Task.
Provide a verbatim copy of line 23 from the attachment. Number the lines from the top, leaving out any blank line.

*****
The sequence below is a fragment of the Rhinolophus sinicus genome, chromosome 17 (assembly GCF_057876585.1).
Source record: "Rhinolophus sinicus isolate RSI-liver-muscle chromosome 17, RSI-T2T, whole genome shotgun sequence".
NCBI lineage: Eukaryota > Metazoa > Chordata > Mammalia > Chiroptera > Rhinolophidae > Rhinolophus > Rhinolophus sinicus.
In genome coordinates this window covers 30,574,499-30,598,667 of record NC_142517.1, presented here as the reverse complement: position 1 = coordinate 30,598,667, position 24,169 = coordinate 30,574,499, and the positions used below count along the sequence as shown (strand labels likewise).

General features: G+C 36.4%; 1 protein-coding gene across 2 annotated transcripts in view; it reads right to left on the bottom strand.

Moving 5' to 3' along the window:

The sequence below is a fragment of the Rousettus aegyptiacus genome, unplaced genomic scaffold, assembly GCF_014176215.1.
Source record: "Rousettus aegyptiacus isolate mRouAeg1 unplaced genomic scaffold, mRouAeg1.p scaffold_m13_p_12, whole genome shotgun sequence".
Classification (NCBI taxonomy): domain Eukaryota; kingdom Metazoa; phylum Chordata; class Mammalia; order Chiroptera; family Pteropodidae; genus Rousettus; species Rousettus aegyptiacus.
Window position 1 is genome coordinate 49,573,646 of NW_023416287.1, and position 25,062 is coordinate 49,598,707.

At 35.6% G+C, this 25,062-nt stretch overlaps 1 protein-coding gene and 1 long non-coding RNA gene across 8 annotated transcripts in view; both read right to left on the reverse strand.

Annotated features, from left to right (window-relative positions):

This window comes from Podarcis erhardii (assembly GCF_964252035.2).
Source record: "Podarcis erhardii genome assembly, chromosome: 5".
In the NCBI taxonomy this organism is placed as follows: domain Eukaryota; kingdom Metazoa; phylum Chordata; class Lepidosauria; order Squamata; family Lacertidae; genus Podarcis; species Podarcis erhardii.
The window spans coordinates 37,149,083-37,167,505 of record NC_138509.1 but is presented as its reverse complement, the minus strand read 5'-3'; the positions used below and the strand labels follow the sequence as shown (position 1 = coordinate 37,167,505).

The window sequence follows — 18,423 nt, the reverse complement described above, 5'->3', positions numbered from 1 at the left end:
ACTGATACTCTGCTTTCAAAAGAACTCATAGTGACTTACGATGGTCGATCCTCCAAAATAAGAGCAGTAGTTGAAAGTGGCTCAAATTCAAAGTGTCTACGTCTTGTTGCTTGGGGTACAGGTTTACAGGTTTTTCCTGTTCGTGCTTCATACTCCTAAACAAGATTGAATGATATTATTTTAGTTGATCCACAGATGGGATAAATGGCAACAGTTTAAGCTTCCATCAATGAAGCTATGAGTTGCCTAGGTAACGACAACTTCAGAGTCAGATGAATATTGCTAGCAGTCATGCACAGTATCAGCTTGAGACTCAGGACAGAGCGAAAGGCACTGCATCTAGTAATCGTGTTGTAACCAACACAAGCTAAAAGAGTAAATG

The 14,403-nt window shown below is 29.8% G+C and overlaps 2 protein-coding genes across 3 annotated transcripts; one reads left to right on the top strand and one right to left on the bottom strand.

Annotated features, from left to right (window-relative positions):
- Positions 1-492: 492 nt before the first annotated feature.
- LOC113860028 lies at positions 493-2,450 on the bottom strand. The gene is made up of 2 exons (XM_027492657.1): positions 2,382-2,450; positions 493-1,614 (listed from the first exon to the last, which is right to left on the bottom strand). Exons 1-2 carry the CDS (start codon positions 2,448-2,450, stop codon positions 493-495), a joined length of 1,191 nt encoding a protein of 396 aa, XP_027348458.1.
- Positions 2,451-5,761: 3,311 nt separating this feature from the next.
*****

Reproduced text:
- Positions 2,451-5,761: 3,311 nt separating this feature from the next.